10. 10. Count… Severe Retardation (IQ 20-35)Severe mental retardation isoften recognized early in life with poor motordevelopment & absent or markedly delayedspeech & communication skills. Profound Retardation (IQ below 20)This group accounts for 1-2% of all mentally retarded. The achievement ofdevelopmental milestones is markedly delayed.They require constant nursing care & supervision.5/7/2013JAY PATIDAR (€M.Sc. NURSING)
  11. 11. SIGN AND SYMPTOMS Failure to achievedevelopmentalmilestones Deficiency in cognitivefunctioning such asinability to followcommands or directions Failure to achieveintellectualdevelopmental markers Reduced ability to learnor to meet academicdemands Expressive or receptive Psychomotor skilldeficits Difficulty performingself-esteem Irritability whenfrustrated or upset Depression or labilemoods Acting-out behavior Persistence of infantilebehavior 5/7/2013JAY PATIDAR (€M.Sc. NURSING)
  12. 12. DIAGNOSIS History collection from parents & caretakers Physical examination Neurological examination Assessing milestones development Investigations– Urine & blood examination for metabolic disorders– Culture for cytogenic & biochemical studies– Amniocentesis in infant chromosomal disorders– chorionic villi sampling– Hearing & speech evaluation5/7/2013JAY PATIDAR (€M.Sc. NURSING)
  13. 13. Count… EEG, especially if seizure are present CT scan or MRI brain, for example, in tuberoussclerosis Thyroid function tests when cretinism is suspected Psychological tests like Stanford Binet IntelligenceScale & Wechsler Intelligence Scale for Children’s(WISC), for categorizing the child’s level of disability.5/7/2013JAY PATIDAR (€M.Sc. NURSING)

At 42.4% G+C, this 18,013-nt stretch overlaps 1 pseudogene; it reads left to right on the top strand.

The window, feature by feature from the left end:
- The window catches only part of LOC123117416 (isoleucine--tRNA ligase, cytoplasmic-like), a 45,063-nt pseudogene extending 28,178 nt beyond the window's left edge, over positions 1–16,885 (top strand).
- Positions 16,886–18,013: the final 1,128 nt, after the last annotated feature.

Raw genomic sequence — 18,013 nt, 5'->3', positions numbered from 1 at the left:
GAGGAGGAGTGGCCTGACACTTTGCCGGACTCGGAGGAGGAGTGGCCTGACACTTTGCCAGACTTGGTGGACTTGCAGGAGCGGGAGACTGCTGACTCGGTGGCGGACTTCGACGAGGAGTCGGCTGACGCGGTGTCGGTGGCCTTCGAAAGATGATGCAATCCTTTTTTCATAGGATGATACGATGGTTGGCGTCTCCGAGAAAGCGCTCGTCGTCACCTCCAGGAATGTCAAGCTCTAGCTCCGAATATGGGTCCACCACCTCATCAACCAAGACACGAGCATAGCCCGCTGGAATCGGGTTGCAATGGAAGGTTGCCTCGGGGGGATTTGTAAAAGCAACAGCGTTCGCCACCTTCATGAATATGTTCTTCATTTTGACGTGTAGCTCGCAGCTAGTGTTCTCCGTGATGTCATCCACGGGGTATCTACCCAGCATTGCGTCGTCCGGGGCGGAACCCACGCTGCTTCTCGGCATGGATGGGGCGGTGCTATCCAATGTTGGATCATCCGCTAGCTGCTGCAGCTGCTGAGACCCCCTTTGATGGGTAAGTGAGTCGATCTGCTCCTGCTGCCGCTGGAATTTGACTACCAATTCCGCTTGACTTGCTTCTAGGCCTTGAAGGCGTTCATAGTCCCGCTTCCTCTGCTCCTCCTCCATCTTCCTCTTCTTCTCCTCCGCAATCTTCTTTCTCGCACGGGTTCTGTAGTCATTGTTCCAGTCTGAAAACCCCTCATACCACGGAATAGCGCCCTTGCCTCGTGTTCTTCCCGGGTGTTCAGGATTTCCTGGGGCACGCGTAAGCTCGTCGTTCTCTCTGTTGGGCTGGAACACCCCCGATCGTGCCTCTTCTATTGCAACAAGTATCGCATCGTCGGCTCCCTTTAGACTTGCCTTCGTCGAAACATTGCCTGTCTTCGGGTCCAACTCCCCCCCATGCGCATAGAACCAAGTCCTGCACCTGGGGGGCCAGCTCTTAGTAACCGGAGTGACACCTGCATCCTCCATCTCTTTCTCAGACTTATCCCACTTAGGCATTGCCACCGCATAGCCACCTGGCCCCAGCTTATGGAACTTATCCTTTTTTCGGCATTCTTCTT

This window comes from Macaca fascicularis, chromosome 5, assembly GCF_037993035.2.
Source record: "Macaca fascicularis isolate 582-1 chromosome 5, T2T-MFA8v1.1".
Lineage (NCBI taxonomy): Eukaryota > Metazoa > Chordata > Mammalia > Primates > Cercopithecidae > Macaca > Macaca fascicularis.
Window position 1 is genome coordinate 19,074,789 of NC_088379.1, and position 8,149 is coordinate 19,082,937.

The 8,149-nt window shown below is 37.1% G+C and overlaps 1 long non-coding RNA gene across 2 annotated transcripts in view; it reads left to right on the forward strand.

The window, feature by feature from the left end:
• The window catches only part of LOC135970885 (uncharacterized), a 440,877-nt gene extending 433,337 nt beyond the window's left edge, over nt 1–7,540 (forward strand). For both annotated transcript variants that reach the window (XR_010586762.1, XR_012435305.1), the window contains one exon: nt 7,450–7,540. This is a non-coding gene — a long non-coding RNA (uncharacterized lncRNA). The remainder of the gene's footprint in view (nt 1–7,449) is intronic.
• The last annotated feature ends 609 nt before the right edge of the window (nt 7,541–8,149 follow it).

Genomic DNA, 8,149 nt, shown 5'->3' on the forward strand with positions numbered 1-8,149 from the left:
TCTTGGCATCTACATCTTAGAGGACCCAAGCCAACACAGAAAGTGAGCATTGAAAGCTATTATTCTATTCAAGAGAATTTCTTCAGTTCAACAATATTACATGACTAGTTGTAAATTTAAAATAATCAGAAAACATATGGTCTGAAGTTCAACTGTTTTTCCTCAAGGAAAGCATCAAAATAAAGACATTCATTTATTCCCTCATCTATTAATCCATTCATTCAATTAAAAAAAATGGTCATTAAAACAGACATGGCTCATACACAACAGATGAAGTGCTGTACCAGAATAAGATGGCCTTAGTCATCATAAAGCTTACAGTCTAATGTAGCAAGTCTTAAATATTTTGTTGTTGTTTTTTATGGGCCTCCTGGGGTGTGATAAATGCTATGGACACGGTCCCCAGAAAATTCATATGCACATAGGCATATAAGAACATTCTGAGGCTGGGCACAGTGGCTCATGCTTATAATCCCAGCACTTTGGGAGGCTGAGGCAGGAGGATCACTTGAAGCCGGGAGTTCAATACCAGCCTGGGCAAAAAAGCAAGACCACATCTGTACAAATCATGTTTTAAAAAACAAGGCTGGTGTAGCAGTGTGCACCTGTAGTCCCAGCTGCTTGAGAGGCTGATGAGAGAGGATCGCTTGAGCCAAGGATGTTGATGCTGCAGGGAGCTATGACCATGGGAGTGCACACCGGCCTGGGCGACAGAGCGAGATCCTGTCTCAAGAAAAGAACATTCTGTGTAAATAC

14. 14. PROGNOSIS The prognosis for children with metalretardation has improved & institutional care isno longer recommended. These children are mainstreamed wheneverfeasible & are taught survival skills. A multidimensional orientation is used whenworking with these children, considering theirpsychological, cognitive, social & emotionaldevelopment.5/7/2013JAY PATIDAR (€M.Sc. NURSING)
  15. 15. TREATMENT MODALITIES Behavior management Environmental supervision Monitoring the child’s development needs & problems. Programs that maximize speech, language, cognitive,psychomotor, social, self-care, & occupational skills. Ongoing evaluation for overlapping psychiatric disorders,such as depression, bipolar disorder, & ADHD. Family therapy to help parents develop coping skills & dealwith guilt or anger. Early intervention programs for children younger than 3 withmental retardation Provide day schools to train the child in basic skills, such asbathing & feeding. Vocational training.5/7/2013JAY PATIDAR (€M.Sc. NURSING)
  16. 16. NURSING INTERVENTION Determine the child’s strengths & abilities &develop a plan of care to maintain & enhancecapabilities. Monitor the child’s developmental levels & initiatesupportive interventions, such as speech,language, or occupational skills as needed. Teach him about natural & normal feelings &emotions. Provide for his safety needs. Prevent self-injury. Be prepared to intervene ifself-injury occurs. Monitor the child for physical or emotionaldistress. Modify his behavior by having him redirect hisenergy. 5/7/2013JAY PATIDAR (€M.Sc. NURSING)
  17. 17. Count… Teach the child adaptive skills, such as eating,dressing, grooming & toileting. Demonstrate & help him practice self-care skills. Work to increase his compliance with conventionalsocial norms & behaviors. Maintain a consistent & supervised environment. Maintain adequate environmental stimulation. Set supportive limits on activities. Work to maintain & enhance his positive feelingsabout self & daily accomplishments.5/7/2013JAY PATIDAR (€M.Sc. NURSING)
  18. 18. THANKYOU5/7/2013JAY PATIDAR (€M.Sc. NURSING)